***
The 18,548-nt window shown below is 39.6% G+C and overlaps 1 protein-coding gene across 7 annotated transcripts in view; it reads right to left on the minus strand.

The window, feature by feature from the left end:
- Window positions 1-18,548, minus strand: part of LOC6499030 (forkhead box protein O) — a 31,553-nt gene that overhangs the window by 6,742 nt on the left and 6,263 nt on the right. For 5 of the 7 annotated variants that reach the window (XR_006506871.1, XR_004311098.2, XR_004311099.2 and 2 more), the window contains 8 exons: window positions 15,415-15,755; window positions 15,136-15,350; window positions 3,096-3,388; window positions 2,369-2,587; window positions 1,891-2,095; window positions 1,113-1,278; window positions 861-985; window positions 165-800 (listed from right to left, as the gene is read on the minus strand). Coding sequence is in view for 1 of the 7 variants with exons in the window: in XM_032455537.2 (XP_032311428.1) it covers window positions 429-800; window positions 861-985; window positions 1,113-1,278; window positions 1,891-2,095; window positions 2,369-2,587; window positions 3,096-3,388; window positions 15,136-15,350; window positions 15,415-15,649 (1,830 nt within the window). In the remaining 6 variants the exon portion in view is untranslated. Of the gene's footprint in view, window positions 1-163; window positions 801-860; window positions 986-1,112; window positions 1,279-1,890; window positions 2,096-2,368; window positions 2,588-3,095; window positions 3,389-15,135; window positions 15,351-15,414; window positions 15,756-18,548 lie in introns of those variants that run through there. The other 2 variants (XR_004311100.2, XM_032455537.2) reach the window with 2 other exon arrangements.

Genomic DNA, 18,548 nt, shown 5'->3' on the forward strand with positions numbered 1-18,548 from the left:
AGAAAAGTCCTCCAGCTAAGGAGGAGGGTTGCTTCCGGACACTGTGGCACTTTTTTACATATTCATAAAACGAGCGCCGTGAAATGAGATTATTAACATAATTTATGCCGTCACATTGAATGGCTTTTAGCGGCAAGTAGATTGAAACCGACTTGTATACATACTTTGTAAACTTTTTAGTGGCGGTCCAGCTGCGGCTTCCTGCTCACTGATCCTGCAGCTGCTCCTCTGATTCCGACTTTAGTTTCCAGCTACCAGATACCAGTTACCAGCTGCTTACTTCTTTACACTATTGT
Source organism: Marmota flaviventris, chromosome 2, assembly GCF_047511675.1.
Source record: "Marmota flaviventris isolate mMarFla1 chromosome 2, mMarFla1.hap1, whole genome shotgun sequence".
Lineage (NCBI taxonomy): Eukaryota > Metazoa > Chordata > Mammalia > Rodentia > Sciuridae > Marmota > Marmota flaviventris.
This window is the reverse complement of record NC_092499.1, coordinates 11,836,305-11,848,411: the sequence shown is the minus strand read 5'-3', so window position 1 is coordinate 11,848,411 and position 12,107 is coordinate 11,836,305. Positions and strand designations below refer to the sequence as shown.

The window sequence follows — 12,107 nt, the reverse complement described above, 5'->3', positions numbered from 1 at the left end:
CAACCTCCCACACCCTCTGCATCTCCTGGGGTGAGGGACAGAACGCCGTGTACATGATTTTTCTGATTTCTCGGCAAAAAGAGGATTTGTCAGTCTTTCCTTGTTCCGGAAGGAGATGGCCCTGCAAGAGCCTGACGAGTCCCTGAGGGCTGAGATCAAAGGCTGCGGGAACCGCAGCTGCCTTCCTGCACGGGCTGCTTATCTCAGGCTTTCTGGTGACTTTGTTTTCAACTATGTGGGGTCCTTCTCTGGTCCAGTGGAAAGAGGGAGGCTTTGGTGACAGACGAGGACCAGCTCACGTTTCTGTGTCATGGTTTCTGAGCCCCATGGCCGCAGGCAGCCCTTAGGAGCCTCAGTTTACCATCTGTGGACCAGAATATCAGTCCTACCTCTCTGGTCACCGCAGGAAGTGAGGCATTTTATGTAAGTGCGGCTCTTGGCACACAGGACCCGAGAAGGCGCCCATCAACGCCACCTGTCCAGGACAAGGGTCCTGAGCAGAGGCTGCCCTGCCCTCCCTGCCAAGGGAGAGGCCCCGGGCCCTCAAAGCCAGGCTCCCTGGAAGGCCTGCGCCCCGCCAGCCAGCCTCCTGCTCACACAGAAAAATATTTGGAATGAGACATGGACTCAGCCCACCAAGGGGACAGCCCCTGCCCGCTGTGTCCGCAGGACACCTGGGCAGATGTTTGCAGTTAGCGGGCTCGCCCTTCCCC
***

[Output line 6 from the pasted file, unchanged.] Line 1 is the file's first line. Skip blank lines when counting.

Source organism: Marmota flaviventris, chromosome 2, assembly GCF_047511675.1.